As an alternative to the decorator, you could also just have a function that runs a given function with the given arguments and returns the time and memory size:

def get_time_and_memory(func, *args, **kwargs):
    start = perf_counter()
    ret = func(*args, **kwargs)
    return perf_counter() - start, getsizeof(ret)

Then you call this on all inputs:

for n in values:
    for func in all_funcs:
        time, size = get_time_and_memory(func, n)
        ...

The analyzing script can then be quite short. I would read all times and sizes into one data structure. I generated logarithmically spaced values using numpy.logspace and saved the results in a pandas.DataFrame. I also added some plotting (using matplotlib). Note that I (ab)used the docstring as the label in the plot.

import numpy as np
import matplotlib.pyplot as plt
import pandas as pd

from python_containers_funcs import all_funcs


def test_containers(values):
    df = pd.DataFrame(columns=["func", "n", "time", "size"])
    for n in values:
        for func in all_funcs:
            time, size = func(n)
            df = df.append({"func": func.__doc__, "n": n,
                            "time": time, "size": size / 10**6},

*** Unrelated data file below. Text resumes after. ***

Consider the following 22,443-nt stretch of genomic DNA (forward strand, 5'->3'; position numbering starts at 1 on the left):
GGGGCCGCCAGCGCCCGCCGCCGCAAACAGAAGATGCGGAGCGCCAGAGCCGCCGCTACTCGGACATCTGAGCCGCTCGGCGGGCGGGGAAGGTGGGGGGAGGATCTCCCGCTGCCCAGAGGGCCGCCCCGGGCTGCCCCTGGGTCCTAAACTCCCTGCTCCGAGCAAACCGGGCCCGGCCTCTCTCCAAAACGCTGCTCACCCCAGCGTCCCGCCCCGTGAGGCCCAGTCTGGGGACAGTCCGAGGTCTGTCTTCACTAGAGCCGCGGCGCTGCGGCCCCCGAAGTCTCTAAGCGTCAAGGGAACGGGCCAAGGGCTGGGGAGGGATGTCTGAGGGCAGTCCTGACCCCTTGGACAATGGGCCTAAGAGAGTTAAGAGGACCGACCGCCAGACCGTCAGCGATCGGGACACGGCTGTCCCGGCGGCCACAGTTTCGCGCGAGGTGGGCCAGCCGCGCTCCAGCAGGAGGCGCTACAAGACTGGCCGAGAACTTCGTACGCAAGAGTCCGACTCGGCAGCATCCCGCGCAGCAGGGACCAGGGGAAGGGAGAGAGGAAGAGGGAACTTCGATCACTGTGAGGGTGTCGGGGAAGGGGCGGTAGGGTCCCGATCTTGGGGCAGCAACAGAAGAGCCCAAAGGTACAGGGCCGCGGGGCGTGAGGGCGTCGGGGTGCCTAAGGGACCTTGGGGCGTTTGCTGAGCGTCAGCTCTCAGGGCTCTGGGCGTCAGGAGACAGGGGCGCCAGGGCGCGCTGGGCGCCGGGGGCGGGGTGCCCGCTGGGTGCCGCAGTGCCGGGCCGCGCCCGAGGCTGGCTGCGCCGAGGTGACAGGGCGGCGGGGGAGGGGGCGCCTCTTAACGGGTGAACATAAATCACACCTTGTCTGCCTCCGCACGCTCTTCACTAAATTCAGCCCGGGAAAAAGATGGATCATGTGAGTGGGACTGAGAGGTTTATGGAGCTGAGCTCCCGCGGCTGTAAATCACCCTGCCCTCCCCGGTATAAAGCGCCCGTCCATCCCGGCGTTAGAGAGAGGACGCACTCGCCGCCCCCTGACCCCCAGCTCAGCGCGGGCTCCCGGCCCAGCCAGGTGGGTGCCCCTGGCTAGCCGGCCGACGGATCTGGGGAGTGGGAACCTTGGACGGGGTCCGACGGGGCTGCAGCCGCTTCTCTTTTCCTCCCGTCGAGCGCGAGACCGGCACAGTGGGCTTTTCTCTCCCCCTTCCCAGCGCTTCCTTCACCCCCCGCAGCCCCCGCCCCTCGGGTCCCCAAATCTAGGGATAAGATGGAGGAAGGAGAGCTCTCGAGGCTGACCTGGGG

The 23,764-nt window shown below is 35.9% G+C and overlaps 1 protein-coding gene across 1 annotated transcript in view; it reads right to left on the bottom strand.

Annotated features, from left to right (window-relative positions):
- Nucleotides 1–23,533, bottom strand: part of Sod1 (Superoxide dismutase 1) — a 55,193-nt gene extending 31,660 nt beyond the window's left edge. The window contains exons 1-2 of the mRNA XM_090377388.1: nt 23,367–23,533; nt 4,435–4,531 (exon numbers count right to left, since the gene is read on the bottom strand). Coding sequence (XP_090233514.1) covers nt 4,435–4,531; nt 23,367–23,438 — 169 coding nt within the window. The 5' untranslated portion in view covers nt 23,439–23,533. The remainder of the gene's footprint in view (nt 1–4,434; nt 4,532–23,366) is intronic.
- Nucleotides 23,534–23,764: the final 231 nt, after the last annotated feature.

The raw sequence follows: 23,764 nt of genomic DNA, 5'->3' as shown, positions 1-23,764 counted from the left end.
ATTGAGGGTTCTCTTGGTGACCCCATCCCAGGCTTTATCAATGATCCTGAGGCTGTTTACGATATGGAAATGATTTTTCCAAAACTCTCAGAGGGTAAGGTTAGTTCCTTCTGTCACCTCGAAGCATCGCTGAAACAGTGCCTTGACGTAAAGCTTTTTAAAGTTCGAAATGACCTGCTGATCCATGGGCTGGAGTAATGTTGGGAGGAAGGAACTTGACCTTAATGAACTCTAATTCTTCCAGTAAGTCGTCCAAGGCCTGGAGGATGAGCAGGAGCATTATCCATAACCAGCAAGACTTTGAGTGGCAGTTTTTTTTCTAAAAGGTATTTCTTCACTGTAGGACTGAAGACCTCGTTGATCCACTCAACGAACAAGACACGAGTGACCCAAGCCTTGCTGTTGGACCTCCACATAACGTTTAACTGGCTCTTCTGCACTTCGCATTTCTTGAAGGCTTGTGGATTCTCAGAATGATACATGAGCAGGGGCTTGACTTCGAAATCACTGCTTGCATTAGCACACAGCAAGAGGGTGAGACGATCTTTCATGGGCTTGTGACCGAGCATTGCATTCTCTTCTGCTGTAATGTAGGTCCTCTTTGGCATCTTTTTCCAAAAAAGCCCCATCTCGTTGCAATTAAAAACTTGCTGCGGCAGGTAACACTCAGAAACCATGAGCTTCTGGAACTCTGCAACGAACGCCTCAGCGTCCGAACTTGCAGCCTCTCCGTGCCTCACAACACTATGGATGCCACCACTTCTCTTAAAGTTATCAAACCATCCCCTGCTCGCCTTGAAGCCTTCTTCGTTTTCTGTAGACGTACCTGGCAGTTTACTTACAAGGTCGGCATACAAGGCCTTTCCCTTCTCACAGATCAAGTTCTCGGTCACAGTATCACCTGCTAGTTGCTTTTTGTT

ignore_index=True)
    return df


def plot_results(df):
    fig = plt.figure()
    ax1 = plt.subplot(2, 2, 1)
    ax2 = plt.subplot(2, 2, 3)

    for group, gdf in df.groupby("func"):
        # print(group)
        ax1.plot(gdf["n"], gdf["time"], label=group)
        ax2.plot(gdf["n"], gdf["size"], label=group)
    ax1.set_xlabel("n")
    ax1.set_ylabel("Time [s]")
    ax1.set_xscale("log")
    ax1.set_yscale("log")
    ax1.legend(bbox_to_anchor=(1.04, 1), borderaxespad=0)
    ax2.set_xlabel("n")
    ax2.set_ylabel("Memory size [MB]")
    ax2.set_xscale("log")
    ax2.set_yscale("log")
    return fig


if __name__ == "__main__":
    values = np.logspace(1, 6, dtype=int)
    df = test_containers(values)
    print("Sorted by time [s]:")
    print(df.groupby("func").time.max().sort_values())
    print("\nSorted by memory size [MB]:")
    print(df.groupby("func")["size"].max().sort_values())
    fig = plot_results(df)
    plt.show()

This produces the following output in the terminal:

Sorted by time [s]:
func
generator expression         0.000032
range                        0.000036
list comprehension           0.160947
list pre-initialized         0.236695
set comprehension            0.264900
tuple                        0.312254
array.array with integers    0.350580
dictionary comprehension     0.353248
set add                      0.398240
dict assign                  0.412190
list append                  0.418838
Name: time, dtype: float64

Sorted by memory size [MB]:
func
range                         0.000048
generator expression          0.000088
array.array with integers     4.000064
tuple                         8.000048
list pre-initialized          8.000064
list append                   8.697464